Do Opioids Work For Chronic Pain?

The NPR program Fresh Air broadcast an interview earlier this week with New York Times reporter and author Barry Meier discussing his e-book A World of Hurt: Fixing Pain Medicine’s Biggest Mistake.  While Meier notes that opioid medications, such as OxyCotin, are valuable medications for patients recovering from surgery or serious accidents, he cites several sources indicating that, over the long term, these medications are actually harming those who take them.  Opiod drugs do work in the short run, providing strong pain relief, but over the longer term they stop working and leave people dependent upon the medications. At higher doses, the drugs also impair people’s ability to focus and think and can result in lowered engagement with life.

It appears that this author is not alone in his opinion.  Dr. Mel Pohl, a specialist in addiction medicine, has written very similar sentiments.  In fact, he writes that “at a recent two-day public meeting of the Food and Drug Administration (FDA) pain doctors and researchers were in agreement that there is a lack of scientific evidence to support that opioids are effective as long-term treatment for persistent pain.”  He goes on to say that ”some doctors believe, as I do, that long-term opioids are not helping most people.”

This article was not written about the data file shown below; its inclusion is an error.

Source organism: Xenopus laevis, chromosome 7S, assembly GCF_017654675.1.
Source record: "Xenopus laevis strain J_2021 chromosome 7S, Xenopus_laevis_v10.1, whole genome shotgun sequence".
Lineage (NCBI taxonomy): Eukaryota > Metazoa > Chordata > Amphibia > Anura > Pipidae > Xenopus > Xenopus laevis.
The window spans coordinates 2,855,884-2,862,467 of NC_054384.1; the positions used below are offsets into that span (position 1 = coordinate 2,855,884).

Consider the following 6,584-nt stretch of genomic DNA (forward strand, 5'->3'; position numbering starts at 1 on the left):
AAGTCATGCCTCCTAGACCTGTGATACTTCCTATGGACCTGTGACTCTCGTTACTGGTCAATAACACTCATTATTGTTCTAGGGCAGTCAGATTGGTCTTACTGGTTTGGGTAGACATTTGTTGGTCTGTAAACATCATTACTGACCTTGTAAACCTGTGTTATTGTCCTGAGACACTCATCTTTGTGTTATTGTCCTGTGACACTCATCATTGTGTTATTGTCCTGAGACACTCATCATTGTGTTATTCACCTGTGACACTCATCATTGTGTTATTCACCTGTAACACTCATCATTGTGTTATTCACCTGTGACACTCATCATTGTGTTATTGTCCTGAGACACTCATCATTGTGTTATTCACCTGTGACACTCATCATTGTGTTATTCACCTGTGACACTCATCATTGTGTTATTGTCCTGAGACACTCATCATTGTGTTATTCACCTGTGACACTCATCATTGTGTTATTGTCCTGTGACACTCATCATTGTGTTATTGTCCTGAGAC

So What’s The Solution?
Both Dr. Pohl and Barry Meier reach the same conclusion for how to effectively address the complex issue of treating chronic pain – higher use of proven non-drug approaches to pain management.  As Dr. Pohl writes “It is unlikely that we will find the right drug or drugs to treat our pain and suffering effectively. There are many alternative treatments that may be effective for chronic pain sufferers.”  Approaches like Acceptance and Commitment Therapy, an innovative form of cognitive behavioral therapy, show people that chronic pain does not have to run their life.  Acceptance and Commitment Therapy has received the highest stamp of approval of “strong research support” as an evidenced-based approach to chronic pain by the Society of Clinical Psychology. Acceptance and Commitment Therapy is an example of the kinds of tools that people can learn to effectively manage and live with pain in ways that work much better in the long run than relying solely on opioid medications.

Author: Portland Psychotherapy Team


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